Below we can see the dimensions, courtesy of the Graham Farish catalogues, for the type I/II armatures. Whilst these dimensions are useful to know, the armatures should be a close fit in the chassis available and adjustments to either the armature or chassis shouldn’t be necessary.
There are some important distinctions to be made, however, between the early copper commutator versions (produced up until 1993) and the later silver commutator versions, produced after 1993. Below we can see what appear to the newcomer subtle differences, which in fact are important to understand.
1. Copper commutator produced from 1984-1993. Prior to 1984 this was also produced as a 3 – pole variety.
2. Silver commutator produced from 1993 – 2001 (end of UK production).
3. Bachmann armature used in those chassis which still utilised a Poole Farish design, such as the class 08 and 20 diesels.
The important difference between 1. and 2. is that the earlier copper commutators had flatter wire connections from the armature windings which were crimped into place. On the later, silver, commutators we can see the wires are soldered onto upright posts, you can see just to the left of the silver commutator in the picture below a black rim with soldered blobs on it. The effect of this was to make the diameter of the rotating commutator section larger, which led to clearance issues with the earlier chassis and chassis base plate basically preventing rotation. Hence, trying to fit a post 1993 commutator to an earlier chassis requires modification to the chassis & base plate.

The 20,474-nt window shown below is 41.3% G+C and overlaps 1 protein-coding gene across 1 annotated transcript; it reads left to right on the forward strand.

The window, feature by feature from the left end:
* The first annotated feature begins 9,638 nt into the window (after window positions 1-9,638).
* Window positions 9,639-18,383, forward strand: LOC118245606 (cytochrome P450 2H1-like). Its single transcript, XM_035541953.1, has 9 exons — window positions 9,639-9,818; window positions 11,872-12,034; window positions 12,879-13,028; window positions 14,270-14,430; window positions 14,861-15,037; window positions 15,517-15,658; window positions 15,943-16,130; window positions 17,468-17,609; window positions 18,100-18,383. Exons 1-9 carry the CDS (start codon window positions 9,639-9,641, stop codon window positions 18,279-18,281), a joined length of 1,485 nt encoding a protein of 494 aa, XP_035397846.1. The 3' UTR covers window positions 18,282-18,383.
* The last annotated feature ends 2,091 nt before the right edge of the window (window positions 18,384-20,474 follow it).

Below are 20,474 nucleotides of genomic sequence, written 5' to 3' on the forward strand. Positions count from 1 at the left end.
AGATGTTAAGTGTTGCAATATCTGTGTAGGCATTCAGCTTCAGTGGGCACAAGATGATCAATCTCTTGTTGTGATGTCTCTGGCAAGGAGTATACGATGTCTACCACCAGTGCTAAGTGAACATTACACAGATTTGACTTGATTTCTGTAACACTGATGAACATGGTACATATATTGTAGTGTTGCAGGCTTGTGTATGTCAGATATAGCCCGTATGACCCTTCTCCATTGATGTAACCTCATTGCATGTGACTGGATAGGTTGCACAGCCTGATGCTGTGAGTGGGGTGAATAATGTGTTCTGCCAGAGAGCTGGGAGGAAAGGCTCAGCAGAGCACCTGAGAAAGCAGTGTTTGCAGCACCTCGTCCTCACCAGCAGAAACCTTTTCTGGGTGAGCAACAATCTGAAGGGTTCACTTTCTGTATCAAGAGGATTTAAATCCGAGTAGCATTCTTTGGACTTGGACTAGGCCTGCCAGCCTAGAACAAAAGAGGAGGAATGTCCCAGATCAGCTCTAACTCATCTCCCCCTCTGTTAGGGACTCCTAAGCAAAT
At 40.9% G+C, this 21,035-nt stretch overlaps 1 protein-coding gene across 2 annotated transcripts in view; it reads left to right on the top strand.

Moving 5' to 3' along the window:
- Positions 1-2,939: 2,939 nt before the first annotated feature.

Below is an interesting illustration of the note that Graham Farish included with their armatures post 1993, in order to advise customers of the difference in dimensions.
Please note that the Bachmann produced armatures, whilst backwards compatible with the Poole produced chassis, had different dimensions again. This is noticeable in the shorter commutator. The main concern here is aligning the commutator correctly to the brushes. This shall be discussed at a later date.